Technology company offers spinoff business


After building and designing software, users must continually update it.

That was what Brian Anderson and Marty Balkema aimed to do when they launched LOFT last year.

The duo are co-founders of Augusto Digital, which specializes in building and designing custom software solutions for businesses. After working on building software for different companies, businesses and organizations for years, Anderson said they wanted to offer a different service that Augusto wasn’t created to do.

“There are two sides of the coin when it comes to software systems,” Anderson said. “There is the construction side, the development side and that is what Augusto Digital is. We focus on software projects for companies and we help them build digital products for their businesses, and LOFT is a support and property management business that is complementary to Augusto but runs independently. There is a whole different engagement model than what you’d deal with on the development and construction side.”

Anderson and Balkema launched LOFT, which is a software maintenance and support business that focuses on applications, websites and mobile apps by providing technical support, security upgrades, troubleshooting bug fixes, conversion optimization for SaaS and e-commerce, among other things.

“We built LOFT to become that digital property management company, essentially, that is solely focused on maintaining and supporting software that is already built,” Balkema said. “We can focus on it because we think we can do a better job.”

While the technological world changes, especially new solutions developers use to build software, Anderson said for the last 20 years, many companies in Grand Rapids have been building its websites in Microsoft .NET, which is an old website builder. As a result, IT professionals who built those systems decades ago are now invested in building new software, leaving those companies with old software that needs to be updated, which is where LOFT fits in. It is working to prevent companies from doing a complete overhaul of its software system.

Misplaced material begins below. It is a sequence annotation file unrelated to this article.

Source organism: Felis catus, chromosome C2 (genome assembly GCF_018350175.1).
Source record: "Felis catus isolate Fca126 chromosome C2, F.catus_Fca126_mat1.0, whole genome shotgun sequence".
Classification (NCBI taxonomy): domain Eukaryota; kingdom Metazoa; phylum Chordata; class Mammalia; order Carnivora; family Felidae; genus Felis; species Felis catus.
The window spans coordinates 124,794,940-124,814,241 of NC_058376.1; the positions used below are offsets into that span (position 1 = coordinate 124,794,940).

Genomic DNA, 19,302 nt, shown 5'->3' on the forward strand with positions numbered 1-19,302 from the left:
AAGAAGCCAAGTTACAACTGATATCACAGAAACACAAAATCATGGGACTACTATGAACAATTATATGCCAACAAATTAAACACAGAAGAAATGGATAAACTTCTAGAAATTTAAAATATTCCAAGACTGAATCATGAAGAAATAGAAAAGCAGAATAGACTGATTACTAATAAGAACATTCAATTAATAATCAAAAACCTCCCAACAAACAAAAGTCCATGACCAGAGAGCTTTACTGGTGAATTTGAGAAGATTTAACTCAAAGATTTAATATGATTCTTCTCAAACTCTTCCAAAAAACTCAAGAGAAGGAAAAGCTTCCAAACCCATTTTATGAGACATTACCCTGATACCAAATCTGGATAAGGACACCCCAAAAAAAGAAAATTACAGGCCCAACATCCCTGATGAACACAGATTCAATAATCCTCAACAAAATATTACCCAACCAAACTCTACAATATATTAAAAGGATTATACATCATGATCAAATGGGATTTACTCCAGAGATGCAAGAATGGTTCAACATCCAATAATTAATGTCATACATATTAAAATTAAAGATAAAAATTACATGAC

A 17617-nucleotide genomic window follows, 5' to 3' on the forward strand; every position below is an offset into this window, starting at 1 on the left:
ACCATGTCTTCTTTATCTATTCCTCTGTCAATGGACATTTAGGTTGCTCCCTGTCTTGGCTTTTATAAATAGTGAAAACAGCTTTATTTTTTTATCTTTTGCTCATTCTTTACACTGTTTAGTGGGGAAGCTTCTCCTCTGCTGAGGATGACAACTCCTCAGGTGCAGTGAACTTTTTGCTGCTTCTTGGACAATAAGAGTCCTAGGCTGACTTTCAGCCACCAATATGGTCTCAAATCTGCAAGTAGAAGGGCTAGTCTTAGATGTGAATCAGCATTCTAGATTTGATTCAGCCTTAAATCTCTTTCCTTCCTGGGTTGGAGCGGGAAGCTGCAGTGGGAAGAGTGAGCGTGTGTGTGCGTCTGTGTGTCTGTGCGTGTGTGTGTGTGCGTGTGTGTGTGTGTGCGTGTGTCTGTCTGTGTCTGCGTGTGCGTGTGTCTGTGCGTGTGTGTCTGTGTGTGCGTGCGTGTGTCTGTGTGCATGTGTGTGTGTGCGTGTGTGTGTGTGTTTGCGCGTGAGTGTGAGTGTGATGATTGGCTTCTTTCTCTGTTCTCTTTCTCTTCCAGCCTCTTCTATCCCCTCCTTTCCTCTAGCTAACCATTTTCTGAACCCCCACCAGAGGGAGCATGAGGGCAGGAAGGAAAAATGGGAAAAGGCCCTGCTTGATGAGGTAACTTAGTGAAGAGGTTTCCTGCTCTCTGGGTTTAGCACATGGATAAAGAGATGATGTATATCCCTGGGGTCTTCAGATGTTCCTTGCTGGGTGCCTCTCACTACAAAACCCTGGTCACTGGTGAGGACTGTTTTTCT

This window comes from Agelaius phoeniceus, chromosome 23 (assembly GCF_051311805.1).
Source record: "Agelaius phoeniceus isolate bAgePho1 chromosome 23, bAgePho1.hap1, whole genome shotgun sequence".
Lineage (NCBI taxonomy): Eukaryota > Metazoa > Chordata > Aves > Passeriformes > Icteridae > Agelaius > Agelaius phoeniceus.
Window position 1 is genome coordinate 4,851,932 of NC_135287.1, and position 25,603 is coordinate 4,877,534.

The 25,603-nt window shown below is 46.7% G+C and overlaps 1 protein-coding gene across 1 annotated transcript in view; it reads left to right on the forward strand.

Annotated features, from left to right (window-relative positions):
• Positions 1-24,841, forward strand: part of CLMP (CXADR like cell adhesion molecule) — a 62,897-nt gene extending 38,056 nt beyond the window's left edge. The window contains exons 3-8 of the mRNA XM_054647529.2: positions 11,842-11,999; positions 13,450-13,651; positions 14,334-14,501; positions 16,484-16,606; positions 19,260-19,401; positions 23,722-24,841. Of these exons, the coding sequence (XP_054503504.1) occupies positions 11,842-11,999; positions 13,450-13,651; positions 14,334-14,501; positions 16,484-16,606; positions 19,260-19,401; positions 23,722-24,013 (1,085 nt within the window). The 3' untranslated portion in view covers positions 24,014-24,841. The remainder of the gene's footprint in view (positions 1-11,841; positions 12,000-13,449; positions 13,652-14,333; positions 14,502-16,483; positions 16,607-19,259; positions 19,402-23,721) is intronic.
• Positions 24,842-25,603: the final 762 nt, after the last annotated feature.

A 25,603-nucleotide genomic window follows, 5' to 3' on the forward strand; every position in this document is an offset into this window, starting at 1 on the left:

“There are a lot of options now, but there are a lot of companies in town that have Microsoft .NET running key business systems that they have built over the years and those systems aren’t going away because they have invested a lot of money into those systems,” Anderson said.

Although two decades is a lifetime away in the world of technology, Anderson said software solutions are rapidly changing, and the software that businesses are using now will be deemed as “old” three years from now because engineers and IT specialists are continually working on the next big solution.

Anderson said there is about a three-year life cycle for (software) before it has a fairly sizeable disruption. However, during those three years, there are glitches, bugs, data breaches and inaccurate reports that can frequently occur.

“Like any property, there is monthly or regular support needed for software,” Balkema said.

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